Prins Thomas keeps the big tunes coming as his label Full Pupp releases the beautiful debut album from Oslo’s Blackbelt Andersen…

There’s no stopping Prins Thomas’ label Full Pupp at the moment. In four short years, the Norway-based imprint has become the stuff of legend, making global stars of the label boss and the likes of Todd Terje, and bringing the nu-disco sound to the masses. Now it’s time for Daniel ‘Blackbelt’ Andersen, a resident at the Full Pupp night, to step into the spotlight, as he drops his eponymous debut album. Diverse, emotive and unbelievably catchy, the album mixes up everything from Detroit techno to Scandinavian disco to create a beautiful whole. EQ caught up with Daniel to find out more…

How’s the album going down? Have you been surprised by the reactions it’s getting?
I’ve been overwhelmed by the reception it’s gotten really. I’ve been getting positive feedback from all over, and the reviews have been great. Googling myself has never been more fun.

The cosmic/nu-disco sound seems to be everywhere at the moment. Was it hard making an LP that stands out from the crowd?
I’ve got a pretty distinct sound for better or worse, and I was never really nervous about not standing out. I think my techno background still shows, not only sound-wise, but also in how I work. I know I can sound kind of tracky in comparison to some of the producers I’m compared to, but I guess that only helps me stand out.

It sounds like you’ve made a real effort to create an album that flows from beginning to end, rather than just putting together a collection of tracks. Was that a conscious decision, or did the album just turn out this way?
That was indeed a conscious decision, as a lot of dance music albums sound more like compilations than albums. And as everybody’s conscious about that you’ll almost always find a half-assed downbeat track thrown in as an alibi. Seriously though, figuring out the tracklisting and mixing the tracks together took quite some time, and I think it turned out rather good. Like a good DJ set, it has it ups and downs in terms of tempo and energy. I’m glad it worked out as well as it did.

Have you been playing many of the tracks from the album out in clubs? They work really well at home – how do they go down on the dancefloor?
I try out new tracks on the floor as often as I can, but I don’t really play a lot of my own tracks that often. But Prins Thomas always get my latest efforts as soon as they’re finished, so I know he tests a lot of them out around the world. I mean, before I even decided that Kuk Av Stål was good enough to go on the album he’d been playing it to an incredible hands-in-the-air response on the west coast of America. That really helped me make up my mind about that one.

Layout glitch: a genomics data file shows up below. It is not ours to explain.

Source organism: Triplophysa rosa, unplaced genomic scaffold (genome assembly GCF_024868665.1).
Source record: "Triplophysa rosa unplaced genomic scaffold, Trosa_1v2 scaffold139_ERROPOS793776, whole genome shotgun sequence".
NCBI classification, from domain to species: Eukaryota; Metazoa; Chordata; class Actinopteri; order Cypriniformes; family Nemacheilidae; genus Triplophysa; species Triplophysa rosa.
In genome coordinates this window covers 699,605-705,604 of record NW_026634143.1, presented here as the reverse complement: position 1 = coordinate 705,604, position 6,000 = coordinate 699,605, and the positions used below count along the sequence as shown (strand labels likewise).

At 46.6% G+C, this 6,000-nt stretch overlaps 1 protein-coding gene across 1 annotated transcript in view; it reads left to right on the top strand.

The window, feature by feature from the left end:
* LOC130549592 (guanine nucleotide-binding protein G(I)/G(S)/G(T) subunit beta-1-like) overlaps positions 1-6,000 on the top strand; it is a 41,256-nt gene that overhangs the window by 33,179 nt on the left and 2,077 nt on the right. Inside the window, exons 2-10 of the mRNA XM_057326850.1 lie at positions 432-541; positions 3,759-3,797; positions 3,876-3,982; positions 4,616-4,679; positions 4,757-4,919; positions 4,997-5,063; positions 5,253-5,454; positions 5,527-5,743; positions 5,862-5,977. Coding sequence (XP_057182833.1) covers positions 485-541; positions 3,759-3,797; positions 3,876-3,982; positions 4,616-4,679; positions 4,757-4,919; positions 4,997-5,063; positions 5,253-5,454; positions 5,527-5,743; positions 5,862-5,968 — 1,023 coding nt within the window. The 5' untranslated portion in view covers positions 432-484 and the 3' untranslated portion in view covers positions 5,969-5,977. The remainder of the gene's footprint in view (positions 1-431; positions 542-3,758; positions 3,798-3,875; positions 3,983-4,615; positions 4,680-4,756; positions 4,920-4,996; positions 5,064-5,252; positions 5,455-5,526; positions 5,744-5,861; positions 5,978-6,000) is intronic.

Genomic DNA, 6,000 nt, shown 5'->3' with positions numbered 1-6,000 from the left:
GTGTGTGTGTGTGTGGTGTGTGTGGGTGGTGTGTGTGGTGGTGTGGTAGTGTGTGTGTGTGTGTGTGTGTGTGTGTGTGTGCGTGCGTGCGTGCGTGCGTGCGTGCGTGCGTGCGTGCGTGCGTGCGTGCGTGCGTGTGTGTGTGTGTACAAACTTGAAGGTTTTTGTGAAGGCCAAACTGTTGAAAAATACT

How much has your love of Detroit techno shaped this album?
I guess I’m going after the general tonality of the whole genre rather than pinching hooks and melodies. When producing I often start off with a simple Detroitish melody or string arrangement and take it from that.

Full Pupp seems to be making a huge impact on a lot of DJ sets and production these days. How much does working with such an influential label shape your sound?
If anything it’s working with Prins Thomas. He’s been a great help over the years, be it just by giving feedback on new tracks or even butting in on the editing process.

Did you feel under any pressure to deliver your debut album for Full Pupp?
Of course there were a lot of nerves at first, but they’ve mostly settled now as I see more and more positive reviews. I’m confident that the album’s good if not great, but it’s always nice to get positive feedback.

How’s the DJing going at the moment? What sort of stuff are you playing out?
I play a bit more electronic than the other Norwegian jocks, and a little less disco. I guess my DJing doesn’t differ that much from my productions. Lately I’ve been playing a lot of Pete Herbert, The Diaphanoids and other TIRK releases – and, as always, upcoming Full Pupp releases.

Anything else in the pipeline we should know about?
I have a few 12”s coming on Full Pupp and a few remixes. I’m pretty stoked about a remix I did of Sankt Göran that’s coming out on Solardisco, not to mention a mix I did of Marius Våreid that’s coming out on Full Pupp soon – that’s a pure rock n’roll disco techno affair. There’s also been some talk about a one-off reunion 12” with Kalle Magnus and Daniel from the Tamburin days. Could be fun…

Blackbelt Andersen is out on March 16 on Full Pupp. Visit and

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“Figuring out the tracklisting took quite some time, and I think it turned out rather good. Like a good DJ set, it has it ups and downs in terms of tempo and energy”